"There is not enough room on FB for all the reasons I think Veronica should win. There may not even be enough room on the Internet. But I will try. Yes, she has beautiful eyes, fantastic boobs, and a smile that could light up a small country, but it's when you look past those things that you really find what makes her as special as she is; the warmth, the humor, the strength, the grace, the very rare and very real human being that she is. If Jane Russell, Grace Kelly, Indira Ghandi and Mae West each threw a dash of DNA in a test tube which was then left in the thick of a wild rose bramble to develop with nothing more than its wits and the occasional spring rainfall to help it along, the end result would be something very like Veronica Virgo. This is a woman who either needs to be cloned numerous times or captured on film as often as possible, it's the only way for there to ever be enough of her to go around."

And I meant every word of it.

Support the arts, the boobs, and the broke pinups.  Please go HERE, like the photo and say something nice about why you think she deserves to win.

Then go HERE and like her page.

Then, while you're clicking links anyway, you may as well go HERE and pick up a copy of that magazine she's in...

Wednesday, February 1, 2012

The Poetic Pinup Revue - Simply Artful. And Really Frikkin' Exciting

Yes, it's here.  The first issue of The Poetic Pinup Revue is now in our hands, still warm from the printer's warehouse, and ready to ship.

Wednesday, January 11, 2012

Frederick’s, You’re Just Lucky I Already Love You

I know there is stupid crap that drives me absolutely insane while seeming to not bother anyone else on the planet.  I get that. I really do.  But there are some things that I CAN’T believe are just me.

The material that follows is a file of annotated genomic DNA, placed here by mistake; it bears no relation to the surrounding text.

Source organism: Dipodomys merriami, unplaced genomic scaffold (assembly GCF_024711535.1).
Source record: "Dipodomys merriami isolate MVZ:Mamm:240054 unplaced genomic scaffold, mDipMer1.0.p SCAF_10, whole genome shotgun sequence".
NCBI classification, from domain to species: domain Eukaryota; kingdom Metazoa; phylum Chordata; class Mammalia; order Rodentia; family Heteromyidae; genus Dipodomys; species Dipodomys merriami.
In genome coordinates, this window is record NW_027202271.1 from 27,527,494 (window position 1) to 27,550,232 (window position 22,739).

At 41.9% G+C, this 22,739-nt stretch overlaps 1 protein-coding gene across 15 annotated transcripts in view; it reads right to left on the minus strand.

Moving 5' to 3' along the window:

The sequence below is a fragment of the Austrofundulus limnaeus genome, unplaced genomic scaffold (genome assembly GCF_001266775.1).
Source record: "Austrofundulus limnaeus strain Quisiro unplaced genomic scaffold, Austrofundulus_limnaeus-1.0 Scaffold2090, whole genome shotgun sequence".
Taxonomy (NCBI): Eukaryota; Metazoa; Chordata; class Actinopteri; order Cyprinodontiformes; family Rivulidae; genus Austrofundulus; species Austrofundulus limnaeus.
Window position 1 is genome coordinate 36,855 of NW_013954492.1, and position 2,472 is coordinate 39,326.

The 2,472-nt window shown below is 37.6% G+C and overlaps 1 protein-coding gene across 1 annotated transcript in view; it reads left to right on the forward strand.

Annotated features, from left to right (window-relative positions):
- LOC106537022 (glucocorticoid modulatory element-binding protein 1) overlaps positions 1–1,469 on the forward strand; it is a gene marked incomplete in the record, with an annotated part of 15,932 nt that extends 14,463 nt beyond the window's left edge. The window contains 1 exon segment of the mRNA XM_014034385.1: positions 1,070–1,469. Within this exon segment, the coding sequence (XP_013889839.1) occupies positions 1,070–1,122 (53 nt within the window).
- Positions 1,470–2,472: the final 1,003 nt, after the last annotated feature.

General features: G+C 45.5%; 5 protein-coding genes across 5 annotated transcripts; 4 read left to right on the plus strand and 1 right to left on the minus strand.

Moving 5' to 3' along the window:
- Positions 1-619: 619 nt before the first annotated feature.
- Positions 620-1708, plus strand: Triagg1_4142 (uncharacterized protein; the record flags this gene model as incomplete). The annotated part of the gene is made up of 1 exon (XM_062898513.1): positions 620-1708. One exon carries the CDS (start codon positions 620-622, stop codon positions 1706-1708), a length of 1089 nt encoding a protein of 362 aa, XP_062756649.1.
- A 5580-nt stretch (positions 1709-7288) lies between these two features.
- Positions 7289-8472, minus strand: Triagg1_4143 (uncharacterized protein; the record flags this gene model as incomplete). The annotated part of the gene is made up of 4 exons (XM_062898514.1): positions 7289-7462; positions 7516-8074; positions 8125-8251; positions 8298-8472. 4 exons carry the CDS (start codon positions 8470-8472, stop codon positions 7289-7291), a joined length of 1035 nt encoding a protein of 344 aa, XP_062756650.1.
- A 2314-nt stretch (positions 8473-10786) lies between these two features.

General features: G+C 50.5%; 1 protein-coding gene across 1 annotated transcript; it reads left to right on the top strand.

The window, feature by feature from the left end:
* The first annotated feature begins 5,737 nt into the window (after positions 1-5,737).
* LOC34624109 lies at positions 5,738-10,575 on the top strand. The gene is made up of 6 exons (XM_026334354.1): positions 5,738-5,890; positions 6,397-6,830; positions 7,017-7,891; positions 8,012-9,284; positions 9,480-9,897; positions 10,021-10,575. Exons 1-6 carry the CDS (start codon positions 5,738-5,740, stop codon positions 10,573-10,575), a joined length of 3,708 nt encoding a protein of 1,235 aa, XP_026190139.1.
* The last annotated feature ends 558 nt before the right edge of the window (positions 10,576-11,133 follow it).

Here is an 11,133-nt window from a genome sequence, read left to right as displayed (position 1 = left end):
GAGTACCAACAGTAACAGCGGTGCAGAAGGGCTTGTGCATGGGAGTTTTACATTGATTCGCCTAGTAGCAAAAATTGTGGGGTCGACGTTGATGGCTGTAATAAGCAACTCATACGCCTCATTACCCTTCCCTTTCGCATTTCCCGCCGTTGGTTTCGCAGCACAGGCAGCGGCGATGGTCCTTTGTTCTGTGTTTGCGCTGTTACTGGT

And one of those things is photos of models with their garter clasps flailing in the breeze.  Because they’re called garter clasps for a reason.  That reason is, they are meant to clasp things.  Specifically, stockings.  They are not meant to just hang there.  That’s why most of them are detachable, so that one is not obligated to wear stockings every single time one chooses to wear a particular piece of lingerie that happens to have included garter clasps.

This evening’s mail included the Spring catalog from Frederick’s of Hollywood.  Frederick’s has been a significant line item in my monthly budget for longer than I care to admit.  The IT guys at recognize my ISP address on sight.  I look forward to my Frederick’s catalogs the way most people look forward to weekends, or dessert; something I know I can count on to occur regularly in my life, but that still gives me a happy every time it does.

So imagine my frustration when I opened the latest catalog and, before I even turned three pages, I saw this:

Two more pages, and I saw this:

Really, Frederick’s?  You have been making and selling this stuff since 1947.  You are the world’s foremost experts on the subject of trashy underwear.  As such, you are counted on to set an example.

Aesthetically, this is no less ridiculous than models wearing jeans with the waistband buttoned and the zipper down, or corsets with half of the center eyelets unlaced, or bras with only one of three hooks hooked.  And from a marketing standpoint, do you not realize you’re just shooting yourselves in the non-elegantly-nylon-clad foot by showing the products this way?  Why should women buy stockings from you when you are sending the message that it’s perfectly all right to go without them?

Besides, it looks much hotter

and far less stupidly tacky

when you do it right, doesn’t it?

(These lovely styles, and far too many others, are available at  And, you know, if you're so inclined please feel free to send gift certificates to Harlean [at]  Just sayin')